Friday, November 30th, 2001

373rd IG held a monthly promotion ceremony this afternoon. I’ve never been to one like this before. Actually, the only promotion ceremony I’ve ever been to was one for a co-worker who pinned on major; I’ve never seen promotions for airmen and NCOs celebrated like this, which is another crying shame.

Once again, the turnout was great. I don’t know if that’s because it was “highly encouraged,” or because of genuine interest, but I was in the back with the rest of the standing-room-only crowd. Once again, the ceremony was mostly formal and quiet until the promotees rose to accept their new stripes. I say “mostly formal” because LtCol Burns was asked to make a few remarks and ended up telling stories about each of his troops, and when Chief Gething came forward to administer the NCO oath to the SSgt-selects, he livened up what some people make out to be a dull chore by ensuring the selects spoke with a purpose. After they timidly responded to “I, state your name,” the Chief turned to the crowd and asked, “Can you hear them?” “NO!” the crowd shouted back. They did better.

Then they marched to the front of the room one by one to get their stripes tacked on. This is going by the wayside in so many corners of the military because apparently many people think it’s cruel, but I noticed nobody raised an objection today. In fact, I noticed the SSgts all asked their friends and supervisors to tack on their stripes, and so far as I could tell, every NCO relished getting tacked on, even the poor girl who could barely raise her arm to salute the colonel afterwards. Several would have gotten away with just a tap when their children or their spouses tacked their stripes on, but Chief Gething and Chief Lucero called the biggest NCOs out of the audience to make sure it was done right.

I had mixed feelings about the ceremony; it was quite a morale boost, but SrA Ball was supposed to be there to get her stripe, and was not. LtCol Burns decided to withhold her stripe until he can see that she has straightened up and will fly right. I went to his office at oh-dark-thirty this morning to hear his decision, then returned at nine to be there when he told SrA Ball. It was a very formal meeting; she took it very professionally, then we went to an outer office where she struggled over an emotionally rocky meeting with the Shirt. After he left, I stayed behind to talk with her until she composed herself to leave. On the good side, she seemed genuinely remorseful, and worried that she’d disappointed the colonel. I was just a tad worried that she might cop an attitude and walk away huffy.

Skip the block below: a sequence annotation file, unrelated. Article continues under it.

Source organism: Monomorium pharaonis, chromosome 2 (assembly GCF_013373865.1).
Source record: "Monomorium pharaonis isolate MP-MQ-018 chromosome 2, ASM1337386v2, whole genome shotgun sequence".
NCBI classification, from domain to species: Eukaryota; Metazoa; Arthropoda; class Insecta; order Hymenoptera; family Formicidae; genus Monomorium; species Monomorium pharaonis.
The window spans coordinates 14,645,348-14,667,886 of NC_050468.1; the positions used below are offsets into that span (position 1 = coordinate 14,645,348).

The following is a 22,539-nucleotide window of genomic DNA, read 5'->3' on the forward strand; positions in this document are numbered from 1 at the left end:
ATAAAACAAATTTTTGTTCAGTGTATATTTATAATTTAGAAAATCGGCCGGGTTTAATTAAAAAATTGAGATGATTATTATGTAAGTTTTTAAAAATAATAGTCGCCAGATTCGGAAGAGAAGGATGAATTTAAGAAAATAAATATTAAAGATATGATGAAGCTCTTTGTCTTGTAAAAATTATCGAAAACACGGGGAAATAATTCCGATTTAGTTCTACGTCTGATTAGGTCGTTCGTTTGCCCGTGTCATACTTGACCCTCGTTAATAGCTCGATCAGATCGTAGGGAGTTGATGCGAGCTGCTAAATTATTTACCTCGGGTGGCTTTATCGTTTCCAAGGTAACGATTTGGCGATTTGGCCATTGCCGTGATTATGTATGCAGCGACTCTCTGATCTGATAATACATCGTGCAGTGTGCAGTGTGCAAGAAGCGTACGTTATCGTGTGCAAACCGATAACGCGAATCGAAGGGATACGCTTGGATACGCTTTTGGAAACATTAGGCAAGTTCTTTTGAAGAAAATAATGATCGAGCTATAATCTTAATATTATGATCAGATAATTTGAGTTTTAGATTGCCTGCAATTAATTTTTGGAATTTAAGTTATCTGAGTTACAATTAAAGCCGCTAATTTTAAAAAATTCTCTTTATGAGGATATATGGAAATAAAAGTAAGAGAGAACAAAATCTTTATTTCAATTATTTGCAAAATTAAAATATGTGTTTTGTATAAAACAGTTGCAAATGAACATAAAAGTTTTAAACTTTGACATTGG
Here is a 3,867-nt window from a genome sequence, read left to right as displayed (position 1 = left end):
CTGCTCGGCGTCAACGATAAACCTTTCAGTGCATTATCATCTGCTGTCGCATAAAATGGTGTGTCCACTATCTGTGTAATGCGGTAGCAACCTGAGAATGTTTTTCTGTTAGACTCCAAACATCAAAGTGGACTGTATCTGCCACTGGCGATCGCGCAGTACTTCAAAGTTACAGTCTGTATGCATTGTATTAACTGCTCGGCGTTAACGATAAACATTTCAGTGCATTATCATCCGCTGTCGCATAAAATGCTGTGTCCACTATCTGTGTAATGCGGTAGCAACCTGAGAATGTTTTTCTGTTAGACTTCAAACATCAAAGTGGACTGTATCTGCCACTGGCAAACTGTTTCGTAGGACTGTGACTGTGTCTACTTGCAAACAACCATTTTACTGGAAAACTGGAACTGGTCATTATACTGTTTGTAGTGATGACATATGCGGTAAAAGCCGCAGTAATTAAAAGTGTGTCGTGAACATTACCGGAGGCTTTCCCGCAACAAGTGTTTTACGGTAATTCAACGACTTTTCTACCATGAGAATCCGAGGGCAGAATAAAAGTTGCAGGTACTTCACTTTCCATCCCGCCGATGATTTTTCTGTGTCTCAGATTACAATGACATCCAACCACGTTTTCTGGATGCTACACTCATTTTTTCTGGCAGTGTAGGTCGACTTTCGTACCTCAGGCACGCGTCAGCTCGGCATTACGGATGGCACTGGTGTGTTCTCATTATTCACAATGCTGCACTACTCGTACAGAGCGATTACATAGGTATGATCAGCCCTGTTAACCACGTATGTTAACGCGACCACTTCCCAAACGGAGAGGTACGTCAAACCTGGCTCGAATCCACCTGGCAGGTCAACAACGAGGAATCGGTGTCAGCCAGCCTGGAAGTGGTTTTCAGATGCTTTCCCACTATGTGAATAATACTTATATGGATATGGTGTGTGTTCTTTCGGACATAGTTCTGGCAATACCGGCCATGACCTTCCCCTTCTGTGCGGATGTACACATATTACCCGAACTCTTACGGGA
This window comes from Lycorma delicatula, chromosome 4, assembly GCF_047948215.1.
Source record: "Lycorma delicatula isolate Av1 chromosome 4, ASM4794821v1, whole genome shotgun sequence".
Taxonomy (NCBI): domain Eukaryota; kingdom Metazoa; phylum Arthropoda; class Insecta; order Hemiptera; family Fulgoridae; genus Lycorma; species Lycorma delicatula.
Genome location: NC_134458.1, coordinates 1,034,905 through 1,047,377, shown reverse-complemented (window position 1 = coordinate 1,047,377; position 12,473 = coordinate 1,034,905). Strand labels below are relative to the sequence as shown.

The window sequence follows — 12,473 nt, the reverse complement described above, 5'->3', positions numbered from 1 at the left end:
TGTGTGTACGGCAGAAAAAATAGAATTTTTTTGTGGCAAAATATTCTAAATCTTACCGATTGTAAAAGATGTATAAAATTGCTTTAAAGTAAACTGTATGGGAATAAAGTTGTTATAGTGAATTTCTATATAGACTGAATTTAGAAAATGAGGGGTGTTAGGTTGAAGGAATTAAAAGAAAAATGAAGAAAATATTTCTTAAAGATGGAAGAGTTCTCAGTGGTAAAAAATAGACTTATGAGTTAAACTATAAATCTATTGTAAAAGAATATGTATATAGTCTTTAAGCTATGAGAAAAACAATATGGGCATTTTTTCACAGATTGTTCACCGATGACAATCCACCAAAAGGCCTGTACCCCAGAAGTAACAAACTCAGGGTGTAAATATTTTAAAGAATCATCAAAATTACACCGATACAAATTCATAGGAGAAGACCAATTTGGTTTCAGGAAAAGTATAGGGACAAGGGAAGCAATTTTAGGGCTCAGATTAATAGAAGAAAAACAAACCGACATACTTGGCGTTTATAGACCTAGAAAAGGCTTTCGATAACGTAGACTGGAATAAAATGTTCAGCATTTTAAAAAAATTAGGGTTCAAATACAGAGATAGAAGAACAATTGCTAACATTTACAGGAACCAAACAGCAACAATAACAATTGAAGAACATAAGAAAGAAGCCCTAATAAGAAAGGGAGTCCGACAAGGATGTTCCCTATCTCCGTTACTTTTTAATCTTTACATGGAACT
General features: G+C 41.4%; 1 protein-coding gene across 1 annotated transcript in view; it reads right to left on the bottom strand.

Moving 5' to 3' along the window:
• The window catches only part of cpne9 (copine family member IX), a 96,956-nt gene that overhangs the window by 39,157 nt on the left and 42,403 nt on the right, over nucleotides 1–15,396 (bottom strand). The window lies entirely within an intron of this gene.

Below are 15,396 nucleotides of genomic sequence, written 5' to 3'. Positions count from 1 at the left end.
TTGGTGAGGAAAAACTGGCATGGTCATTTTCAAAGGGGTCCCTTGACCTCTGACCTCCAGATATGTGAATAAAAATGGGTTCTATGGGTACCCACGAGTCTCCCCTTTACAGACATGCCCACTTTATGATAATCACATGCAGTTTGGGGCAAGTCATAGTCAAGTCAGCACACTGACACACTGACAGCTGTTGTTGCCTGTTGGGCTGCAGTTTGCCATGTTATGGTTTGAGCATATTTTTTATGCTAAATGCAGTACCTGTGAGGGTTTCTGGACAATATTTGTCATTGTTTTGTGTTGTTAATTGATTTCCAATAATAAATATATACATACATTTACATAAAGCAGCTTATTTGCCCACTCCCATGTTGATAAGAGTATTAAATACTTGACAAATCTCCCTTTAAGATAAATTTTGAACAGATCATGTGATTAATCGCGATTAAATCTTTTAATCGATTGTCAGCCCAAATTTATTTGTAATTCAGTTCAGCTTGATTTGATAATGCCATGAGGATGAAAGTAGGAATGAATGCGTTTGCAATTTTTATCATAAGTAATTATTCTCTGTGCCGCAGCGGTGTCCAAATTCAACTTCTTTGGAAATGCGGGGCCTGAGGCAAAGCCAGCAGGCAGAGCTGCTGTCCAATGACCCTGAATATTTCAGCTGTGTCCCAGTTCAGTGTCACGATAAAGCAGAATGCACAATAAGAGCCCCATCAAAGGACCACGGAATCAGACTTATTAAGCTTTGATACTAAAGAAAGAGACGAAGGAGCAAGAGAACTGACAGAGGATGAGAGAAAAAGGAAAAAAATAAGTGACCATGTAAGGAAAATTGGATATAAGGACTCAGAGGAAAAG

[11/22/14: Getting stripes “tacked on” is one of those weird military traditions that borders on abuse. If I were promoted to Staff Sergeant, anybody in my unit who outranked me could “tack on” my stripes by punching them, usually in a buddy-buddy kind of way, but in every unit there were assholes you never saw before who showed up to punch you as hard as they could. At promotion ceremonies, sometimes the two most senior enlisted people would tack on stripes; sometimes the commander would take part; and sometimes the whole damned squadron would line up to tack on stripes.

Some of the people who were promoted at the ceremony I described above asked if they could have their wives and children tack on their stripes, and the commander allowed that, but then the senior enlisted people lined up to tack them on, too, and the newly-promoted could hardly say no.

I gained quite a bit of respect for Airman Ball after the commander held back her stripe. She pulled herself together and was promoted to Staff Sergeant in the next cycle.]

promotion ceremony | 12:57 pm CDT
Category: My Glorious Air Force Career | Tags: ,
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